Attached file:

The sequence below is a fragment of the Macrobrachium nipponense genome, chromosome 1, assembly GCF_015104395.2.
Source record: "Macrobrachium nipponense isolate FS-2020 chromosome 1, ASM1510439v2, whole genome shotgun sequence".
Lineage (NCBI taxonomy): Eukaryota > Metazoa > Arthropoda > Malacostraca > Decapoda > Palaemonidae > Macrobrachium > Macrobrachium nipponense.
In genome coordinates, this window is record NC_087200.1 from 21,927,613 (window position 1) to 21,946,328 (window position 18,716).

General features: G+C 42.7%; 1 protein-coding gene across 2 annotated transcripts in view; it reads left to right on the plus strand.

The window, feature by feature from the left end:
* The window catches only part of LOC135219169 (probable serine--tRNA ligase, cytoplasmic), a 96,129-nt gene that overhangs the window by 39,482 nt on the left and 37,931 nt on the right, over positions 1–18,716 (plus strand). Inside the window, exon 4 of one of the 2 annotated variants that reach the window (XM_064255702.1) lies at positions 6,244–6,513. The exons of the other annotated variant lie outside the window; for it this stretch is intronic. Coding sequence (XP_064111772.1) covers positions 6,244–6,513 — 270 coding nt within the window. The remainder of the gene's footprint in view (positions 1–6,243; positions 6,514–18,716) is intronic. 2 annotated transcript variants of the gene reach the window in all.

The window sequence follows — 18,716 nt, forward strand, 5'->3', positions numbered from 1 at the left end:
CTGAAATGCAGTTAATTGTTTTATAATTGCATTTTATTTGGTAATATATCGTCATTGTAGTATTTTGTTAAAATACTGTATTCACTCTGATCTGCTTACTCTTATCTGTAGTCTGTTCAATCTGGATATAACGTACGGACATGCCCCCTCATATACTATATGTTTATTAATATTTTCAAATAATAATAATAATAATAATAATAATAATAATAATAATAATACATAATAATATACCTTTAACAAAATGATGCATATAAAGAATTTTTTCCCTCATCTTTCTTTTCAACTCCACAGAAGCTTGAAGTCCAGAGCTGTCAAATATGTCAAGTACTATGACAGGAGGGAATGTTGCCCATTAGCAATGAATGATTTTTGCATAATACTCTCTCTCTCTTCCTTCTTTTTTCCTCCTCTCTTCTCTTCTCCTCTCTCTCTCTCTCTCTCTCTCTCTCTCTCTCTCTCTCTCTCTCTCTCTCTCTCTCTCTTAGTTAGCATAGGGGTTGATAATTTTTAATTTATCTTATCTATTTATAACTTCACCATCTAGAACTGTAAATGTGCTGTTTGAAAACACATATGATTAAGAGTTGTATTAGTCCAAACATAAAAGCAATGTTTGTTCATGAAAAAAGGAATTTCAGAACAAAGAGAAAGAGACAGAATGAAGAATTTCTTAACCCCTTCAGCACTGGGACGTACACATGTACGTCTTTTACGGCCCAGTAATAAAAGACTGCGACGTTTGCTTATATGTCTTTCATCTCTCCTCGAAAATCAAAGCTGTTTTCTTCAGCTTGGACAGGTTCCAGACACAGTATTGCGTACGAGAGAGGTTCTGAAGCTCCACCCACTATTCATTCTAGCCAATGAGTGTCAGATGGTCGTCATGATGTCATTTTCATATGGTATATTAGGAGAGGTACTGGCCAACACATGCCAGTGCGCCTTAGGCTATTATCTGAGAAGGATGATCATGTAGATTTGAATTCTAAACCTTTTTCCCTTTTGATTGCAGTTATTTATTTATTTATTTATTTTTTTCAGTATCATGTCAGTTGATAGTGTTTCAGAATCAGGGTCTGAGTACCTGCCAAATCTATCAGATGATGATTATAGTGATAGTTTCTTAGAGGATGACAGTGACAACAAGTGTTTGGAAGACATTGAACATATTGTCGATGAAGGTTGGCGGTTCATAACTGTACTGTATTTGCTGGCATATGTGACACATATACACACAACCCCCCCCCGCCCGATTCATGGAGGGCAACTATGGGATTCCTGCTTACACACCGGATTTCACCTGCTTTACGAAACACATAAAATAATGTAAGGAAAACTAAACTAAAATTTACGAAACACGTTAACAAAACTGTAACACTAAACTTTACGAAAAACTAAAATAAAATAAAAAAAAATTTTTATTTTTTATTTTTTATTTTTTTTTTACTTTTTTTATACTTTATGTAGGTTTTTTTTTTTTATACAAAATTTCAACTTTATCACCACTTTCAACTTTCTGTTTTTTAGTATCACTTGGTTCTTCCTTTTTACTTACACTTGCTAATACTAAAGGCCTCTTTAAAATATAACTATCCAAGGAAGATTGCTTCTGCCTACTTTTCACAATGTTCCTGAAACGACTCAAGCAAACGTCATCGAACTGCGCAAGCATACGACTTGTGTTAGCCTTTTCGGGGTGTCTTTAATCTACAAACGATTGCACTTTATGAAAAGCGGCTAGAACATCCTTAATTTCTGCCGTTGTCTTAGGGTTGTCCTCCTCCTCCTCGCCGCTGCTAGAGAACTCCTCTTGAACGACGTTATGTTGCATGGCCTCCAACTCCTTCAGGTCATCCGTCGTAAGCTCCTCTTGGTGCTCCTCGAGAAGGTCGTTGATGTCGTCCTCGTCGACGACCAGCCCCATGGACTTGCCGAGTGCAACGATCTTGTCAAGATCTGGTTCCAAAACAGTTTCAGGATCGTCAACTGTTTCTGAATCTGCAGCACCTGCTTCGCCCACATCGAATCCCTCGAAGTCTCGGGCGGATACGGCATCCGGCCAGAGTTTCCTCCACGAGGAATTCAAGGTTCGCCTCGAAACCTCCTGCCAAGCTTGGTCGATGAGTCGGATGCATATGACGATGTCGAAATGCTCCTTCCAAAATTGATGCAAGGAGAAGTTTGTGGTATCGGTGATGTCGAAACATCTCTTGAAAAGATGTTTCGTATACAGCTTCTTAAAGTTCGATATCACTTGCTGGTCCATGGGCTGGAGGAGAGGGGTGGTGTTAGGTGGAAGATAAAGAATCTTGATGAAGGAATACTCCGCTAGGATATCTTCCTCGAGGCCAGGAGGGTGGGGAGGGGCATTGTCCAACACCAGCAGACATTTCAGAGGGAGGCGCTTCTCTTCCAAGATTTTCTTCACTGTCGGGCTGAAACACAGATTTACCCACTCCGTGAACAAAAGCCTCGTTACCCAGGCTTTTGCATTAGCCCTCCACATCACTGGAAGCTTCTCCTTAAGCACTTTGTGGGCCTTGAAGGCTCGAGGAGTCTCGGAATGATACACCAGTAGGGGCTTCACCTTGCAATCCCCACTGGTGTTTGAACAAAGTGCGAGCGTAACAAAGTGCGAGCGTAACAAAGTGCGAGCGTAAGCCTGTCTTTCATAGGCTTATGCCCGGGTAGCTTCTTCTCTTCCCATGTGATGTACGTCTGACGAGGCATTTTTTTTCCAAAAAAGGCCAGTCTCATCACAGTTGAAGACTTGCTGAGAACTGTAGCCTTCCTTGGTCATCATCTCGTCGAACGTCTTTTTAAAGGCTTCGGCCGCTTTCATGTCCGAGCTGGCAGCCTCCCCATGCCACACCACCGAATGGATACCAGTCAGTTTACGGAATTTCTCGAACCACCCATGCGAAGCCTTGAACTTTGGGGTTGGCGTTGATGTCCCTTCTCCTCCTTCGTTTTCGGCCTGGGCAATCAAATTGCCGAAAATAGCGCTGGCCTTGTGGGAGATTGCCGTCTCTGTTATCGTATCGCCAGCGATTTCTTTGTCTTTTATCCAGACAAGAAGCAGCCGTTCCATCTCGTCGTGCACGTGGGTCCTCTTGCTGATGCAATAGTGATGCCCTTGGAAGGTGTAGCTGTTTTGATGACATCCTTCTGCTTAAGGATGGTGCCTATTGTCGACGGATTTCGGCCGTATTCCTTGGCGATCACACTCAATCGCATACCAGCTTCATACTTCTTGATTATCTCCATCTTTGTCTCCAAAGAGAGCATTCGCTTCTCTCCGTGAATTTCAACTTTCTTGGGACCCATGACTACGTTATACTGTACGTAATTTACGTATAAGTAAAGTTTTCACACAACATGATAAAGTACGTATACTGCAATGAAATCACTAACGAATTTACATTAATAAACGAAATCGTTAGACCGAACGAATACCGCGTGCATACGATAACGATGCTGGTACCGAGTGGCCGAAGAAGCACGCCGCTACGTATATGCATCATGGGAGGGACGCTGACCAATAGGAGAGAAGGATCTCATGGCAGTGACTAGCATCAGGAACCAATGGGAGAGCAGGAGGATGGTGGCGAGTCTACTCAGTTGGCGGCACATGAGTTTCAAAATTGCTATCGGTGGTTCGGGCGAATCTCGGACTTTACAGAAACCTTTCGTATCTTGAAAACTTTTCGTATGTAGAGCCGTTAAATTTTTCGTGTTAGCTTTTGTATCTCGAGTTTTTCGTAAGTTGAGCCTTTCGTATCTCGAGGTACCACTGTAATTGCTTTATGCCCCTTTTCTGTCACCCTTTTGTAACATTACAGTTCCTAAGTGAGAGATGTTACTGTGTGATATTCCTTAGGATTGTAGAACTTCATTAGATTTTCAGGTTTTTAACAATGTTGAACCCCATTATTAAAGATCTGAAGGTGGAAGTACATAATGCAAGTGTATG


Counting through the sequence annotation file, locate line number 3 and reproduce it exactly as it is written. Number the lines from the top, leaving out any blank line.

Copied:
Lineage (NCBI taxonomy): Eukaryota > Metazoa > Arthropoda > Malacostraca > Decapoda > Palaemonidae > Macrobrachium > Macrobrachium nipponense.